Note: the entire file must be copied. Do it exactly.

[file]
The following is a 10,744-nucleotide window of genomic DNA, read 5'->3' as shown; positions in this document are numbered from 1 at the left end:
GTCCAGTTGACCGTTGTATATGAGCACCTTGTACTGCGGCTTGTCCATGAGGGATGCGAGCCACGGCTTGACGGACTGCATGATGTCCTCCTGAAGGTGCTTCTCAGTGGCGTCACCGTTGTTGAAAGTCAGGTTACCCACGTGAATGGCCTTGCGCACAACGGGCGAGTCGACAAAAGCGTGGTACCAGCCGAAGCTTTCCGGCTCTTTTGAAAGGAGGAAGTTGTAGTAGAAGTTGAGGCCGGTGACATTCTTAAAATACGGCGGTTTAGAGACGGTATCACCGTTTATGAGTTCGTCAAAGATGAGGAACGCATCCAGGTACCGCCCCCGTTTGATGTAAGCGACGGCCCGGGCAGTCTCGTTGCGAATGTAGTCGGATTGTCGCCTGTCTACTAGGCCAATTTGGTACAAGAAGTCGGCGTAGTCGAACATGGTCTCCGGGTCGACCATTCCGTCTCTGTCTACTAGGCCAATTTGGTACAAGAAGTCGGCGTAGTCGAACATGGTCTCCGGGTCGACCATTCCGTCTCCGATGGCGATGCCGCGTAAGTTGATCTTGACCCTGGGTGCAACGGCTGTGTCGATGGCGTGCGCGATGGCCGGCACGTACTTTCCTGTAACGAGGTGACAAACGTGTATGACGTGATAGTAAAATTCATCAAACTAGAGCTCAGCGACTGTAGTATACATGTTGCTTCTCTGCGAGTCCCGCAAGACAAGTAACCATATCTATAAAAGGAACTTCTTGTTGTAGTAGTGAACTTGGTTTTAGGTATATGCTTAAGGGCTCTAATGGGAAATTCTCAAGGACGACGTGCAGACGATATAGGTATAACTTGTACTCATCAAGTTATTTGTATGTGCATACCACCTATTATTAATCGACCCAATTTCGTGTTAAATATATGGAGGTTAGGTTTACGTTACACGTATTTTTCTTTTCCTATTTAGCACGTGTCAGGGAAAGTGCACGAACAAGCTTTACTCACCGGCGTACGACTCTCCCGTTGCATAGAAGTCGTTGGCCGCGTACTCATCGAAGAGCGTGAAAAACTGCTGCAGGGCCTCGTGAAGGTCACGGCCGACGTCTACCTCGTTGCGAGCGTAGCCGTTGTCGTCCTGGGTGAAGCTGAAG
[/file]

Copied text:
The following is a 10,744-nucleotide window of genomic DNA, read 5'->3' as shown; positions in this document are numbered from 1 at the left end:
GTCCAGTTGACCGTTGTATATGAGCACCTTGTACTGCGGCTTGTCCATGAGGGATGCGAGCCACGGCTTGACGGACTGCATGATGTCCTCCTGAAGGTGCTTCTCAGTGGCGTCACCGTTGTTGAAAGTCAGGTTACCCACGTGAATGGCCTTGCGCACAACGGGCGAGTCGACAAAAGCGTGGTACCAGCCGAAGCTTTCCGGCTCTTTTGAAAGGAGGAAGTTGTAGTAGAAGTTGAGGCCGGTGACATTCTTAAAATACGGCGGTTTAGAGACGGTATCACCGTTTATGAGTTCGTCAAAGATGAGGAACGCATCCAGGTACCGCCCCCGTTTGATGTAAGCGACGGCCCGGGCAGTCTCGTTGCGAATGTAGTCGGATTGTCGCCTGTCTACTAGGCCAATTTGGTACAAGAAGTCGGCGTAGTCGAACATGGTCTCCGGGTCGACCATTCCGTCTCTGTCTACTAGGCCAATTTGGTACAAGAAGTCGGCGTAGTCGAACATGGTCTCCGGGTCGACCATTCCGTCTCCGATGGCGATGCCGCGTAAGTTGATCTTGACCCTGGGTGCAACGGCTGTGTCGATGGCGTGCGCGATGGCCGGCACGTACTTTCCTGTAACGAGGTGACAAACGTGTATGACGTGATAGTAAAATTCATCAAACTAGAGCTCAGCGACTGTAGTATACATGTTGCTTCTCTGCGAGTCCCGCAAGACAAGTAACCATATCTATAAAAGGAACTTCTTGTTGTAGTAGTGAACTTGGTTTTAGGTATATGCTTAAGGGCTCTAATGGGAAATTCTCAAGGACGACGTGCAGACGATATAGGTATAACTTGTACTCATCAAGTTATTTGTATGTGCATACCACCTATTATTAATCGACCCAATTTCGTGTTAAATATATGGAGGTTAGGTTTACGTTACACGTATTTTTCTTTTCCTATTTAGCACGTGTCAGGGAAAGTGCACGAACAAGCTTTACTCACCGGCGTACGACTCTCCCGTTGCATAGAAGTCGTTGGCCGCGTACTCATCGAAGAGCGTGAAAAACTGCTGCAGGGCCTCGTGAAGGTCACGGCCGACGTCTACCTCGTTGCGAGCGTAGCCGTTGTCGTCCTGGGTGAAGCTGAAG